3. Take an Epsom salt bath. Epsom salts are magnesium sulphate. Magnesium can be absorbed transdermally through the skin and when blood levels of magnesium increase this can aid in relaxing the muscles and also the mind. The process of running a bath and taking time out for one’s self, I think, is also an important part of the relaxing nature of an Epsom salt bath.
  4. Do intense exercise in the daytime and relaxing exercise in the evening. Exerting yourself in the day can help to manage stress and improve your resilience to stress, whilst stretching or taking a walk in the evening may help to lower stress levels and wind down the mind.

Create an environment for sleep

Your bedroom is not an extension of your office, living room or dining room table. Your bedroom is a place for sleep and hopefully sex.

This means refraining from bringing work into your bedroom, avoiding eating in your bedroom and avoiding watching the latest Netflix or Prime series in your bedroom.

Some other areas of consideration to help improve your sleep environment include:

  1. Temperature. We sleep better in cooler environments. If your bedroom gets hot, especially in the summer then do what you can to cool it, whether that is purchasing an air conditioning unit, opening the window etc. You can also choose to sleep naked if you so wish as well. Interestingly taking a warm shower before bed can help to cool your core temperature and thus positively impacting sleep.
  2. Choose a mattress and pillow that helps to maintain proper spinal alignment.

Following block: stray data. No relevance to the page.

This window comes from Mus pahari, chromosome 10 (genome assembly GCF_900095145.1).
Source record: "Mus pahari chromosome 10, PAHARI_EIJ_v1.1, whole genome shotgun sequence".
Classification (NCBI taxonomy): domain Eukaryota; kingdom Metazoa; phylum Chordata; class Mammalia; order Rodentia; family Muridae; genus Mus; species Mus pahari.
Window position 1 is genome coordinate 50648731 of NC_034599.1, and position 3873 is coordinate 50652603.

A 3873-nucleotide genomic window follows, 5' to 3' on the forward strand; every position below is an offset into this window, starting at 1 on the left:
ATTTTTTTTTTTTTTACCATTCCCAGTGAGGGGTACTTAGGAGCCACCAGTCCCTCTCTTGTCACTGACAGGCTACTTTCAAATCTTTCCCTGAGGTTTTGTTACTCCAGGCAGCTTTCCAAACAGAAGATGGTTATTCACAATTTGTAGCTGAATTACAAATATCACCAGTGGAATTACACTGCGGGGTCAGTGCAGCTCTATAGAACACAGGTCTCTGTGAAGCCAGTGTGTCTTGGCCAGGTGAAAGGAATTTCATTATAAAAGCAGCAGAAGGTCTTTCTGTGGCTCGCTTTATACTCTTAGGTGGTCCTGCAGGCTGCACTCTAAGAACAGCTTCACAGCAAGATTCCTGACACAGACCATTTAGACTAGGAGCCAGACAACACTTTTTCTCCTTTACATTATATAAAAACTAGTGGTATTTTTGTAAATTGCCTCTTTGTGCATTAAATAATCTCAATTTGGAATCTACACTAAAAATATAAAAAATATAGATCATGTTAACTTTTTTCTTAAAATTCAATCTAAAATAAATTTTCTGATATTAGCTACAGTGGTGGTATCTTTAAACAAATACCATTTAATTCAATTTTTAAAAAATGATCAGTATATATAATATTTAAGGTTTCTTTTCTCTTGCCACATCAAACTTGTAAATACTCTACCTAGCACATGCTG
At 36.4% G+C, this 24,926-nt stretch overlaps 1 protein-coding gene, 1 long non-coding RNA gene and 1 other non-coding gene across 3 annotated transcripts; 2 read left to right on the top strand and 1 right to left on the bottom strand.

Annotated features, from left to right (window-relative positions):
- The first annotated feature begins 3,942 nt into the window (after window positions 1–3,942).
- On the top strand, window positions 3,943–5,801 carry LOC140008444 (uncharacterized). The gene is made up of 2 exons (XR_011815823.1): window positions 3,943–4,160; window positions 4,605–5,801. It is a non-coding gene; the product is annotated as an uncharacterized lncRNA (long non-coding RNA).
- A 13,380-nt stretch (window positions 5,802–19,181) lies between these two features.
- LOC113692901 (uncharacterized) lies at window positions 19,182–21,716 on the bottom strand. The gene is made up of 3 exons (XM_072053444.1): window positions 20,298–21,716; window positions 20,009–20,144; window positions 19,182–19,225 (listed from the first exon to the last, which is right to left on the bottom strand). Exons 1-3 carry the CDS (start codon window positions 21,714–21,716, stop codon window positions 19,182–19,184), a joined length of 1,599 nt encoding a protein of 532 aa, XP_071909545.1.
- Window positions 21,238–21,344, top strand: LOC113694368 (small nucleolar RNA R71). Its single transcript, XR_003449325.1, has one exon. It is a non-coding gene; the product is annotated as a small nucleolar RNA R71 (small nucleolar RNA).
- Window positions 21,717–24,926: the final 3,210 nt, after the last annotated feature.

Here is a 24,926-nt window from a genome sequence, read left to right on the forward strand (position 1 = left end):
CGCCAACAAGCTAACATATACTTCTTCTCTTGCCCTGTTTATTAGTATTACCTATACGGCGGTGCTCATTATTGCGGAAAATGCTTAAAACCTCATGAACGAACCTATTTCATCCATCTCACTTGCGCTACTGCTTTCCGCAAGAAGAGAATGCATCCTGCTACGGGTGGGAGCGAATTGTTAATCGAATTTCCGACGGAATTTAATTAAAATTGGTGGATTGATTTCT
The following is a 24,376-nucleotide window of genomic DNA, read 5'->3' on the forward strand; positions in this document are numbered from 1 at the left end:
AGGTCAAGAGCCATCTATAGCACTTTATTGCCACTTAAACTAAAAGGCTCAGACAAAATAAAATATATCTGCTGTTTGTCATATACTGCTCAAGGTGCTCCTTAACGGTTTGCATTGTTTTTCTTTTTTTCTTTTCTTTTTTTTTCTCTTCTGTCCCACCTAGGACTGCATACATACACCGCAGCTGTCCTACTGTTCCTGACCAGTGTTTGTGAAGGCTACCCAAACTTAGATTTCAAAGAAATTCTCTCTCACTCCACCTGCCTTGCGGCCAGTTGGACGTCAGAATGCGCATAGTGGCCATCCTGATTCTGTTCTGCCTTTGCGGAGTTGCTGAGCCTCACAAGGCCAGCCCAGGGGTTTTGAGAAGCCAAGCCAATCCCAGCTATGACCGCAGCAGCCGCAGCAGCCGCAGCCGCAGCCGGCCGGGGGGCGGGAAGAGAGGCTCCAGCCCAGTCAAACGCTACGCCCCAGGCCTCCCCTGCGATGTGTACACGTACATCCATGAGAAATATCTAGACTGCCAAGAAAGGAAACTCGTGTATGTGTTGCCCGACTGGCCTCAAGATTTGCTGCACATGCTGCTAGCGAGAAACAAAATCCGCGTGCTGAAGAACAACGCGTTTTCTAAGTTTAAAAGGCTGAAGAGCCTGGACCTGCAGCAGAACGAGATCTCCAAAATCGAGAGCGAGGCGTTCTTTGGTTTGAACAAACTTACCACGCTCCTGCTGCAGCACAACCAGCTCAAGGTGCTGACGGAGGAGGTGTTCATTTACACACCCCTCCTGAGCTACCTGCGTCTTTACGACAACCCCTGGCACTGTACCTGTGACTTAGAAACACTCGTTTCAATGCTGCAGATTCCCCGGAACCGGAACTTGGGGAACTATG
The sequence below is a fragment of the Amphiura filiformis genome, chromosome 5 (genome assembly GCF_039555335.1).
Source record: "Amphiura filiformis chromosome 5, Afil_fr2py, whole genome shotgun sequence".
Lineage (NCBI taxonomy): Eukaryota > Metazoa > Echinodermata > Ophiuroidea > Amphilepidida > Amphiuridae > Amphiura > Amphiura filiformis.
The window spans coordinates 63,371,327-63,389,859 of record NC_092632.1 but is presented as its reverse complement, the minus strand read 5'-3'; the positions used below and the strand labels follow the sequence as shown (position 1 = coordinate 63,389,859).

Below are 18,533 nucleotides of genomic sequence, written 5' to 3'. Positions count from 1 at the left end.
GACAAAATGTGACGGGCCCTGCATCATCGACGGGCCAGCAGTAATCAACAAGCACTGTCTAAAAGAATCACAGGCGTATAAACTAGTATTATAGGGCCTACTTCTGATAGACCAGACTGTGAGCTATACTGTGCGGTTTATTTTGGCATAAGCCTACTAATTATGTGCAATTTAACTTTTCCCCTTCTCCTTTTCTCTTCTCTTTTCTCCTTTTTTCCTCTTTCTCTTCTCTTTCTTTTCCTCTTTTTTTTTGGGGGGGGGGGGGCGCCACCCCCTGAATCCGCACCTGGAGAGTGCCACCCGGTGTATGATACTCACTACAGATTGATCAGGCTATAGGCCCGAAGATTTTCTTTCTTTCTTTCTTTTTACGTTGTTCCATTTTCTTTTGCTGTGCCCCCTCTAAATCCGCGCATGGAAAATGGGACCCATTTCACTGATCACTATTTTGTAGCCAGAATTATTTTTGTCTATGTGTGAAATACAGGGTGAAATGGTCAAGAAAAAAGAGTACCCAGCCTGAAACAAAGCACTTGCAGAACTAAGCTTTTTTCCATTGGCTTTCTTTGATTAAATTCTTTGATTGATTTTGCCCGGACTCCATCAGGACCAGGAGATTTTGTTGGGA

3. Ensure you do not have any allergies to any of the bedding/pillows etc that you are using. Also wash your sheets regularly to remove any pollen, dirt etc that might impact breathing. A blocked nose can lead to decreased nasal breathing (something that is associated with poorer sleep) and as a result cause mouth breathing and a dry mouth. This can disturb your sleep as you reach for a glass of water through the night.
  4. Get in sync with your partner. All too often I hear of couples sleeping at different times. One is a night owl and the other is not. Unfortunately, they end up disturbing each other’s sleep. Conversations need to take place to find a routine that enables both to get adequate sleep without being disturbed.
  5. Address the disturbances in the night. Whether it is kids always wanting to sleep with you or a partner snoring their head off. You will need to address the other people that influence your sleep. This cannot be ignored and if the family need a sleep coach or if the partner needs to address their sleep position or lose some weight to stop snoring then so be it.

1-2-1 Support

I hope you have found this content useful. If you feel that you could benefit from additional support in this area, don’t hesitate to get in touch using the enquiry form below.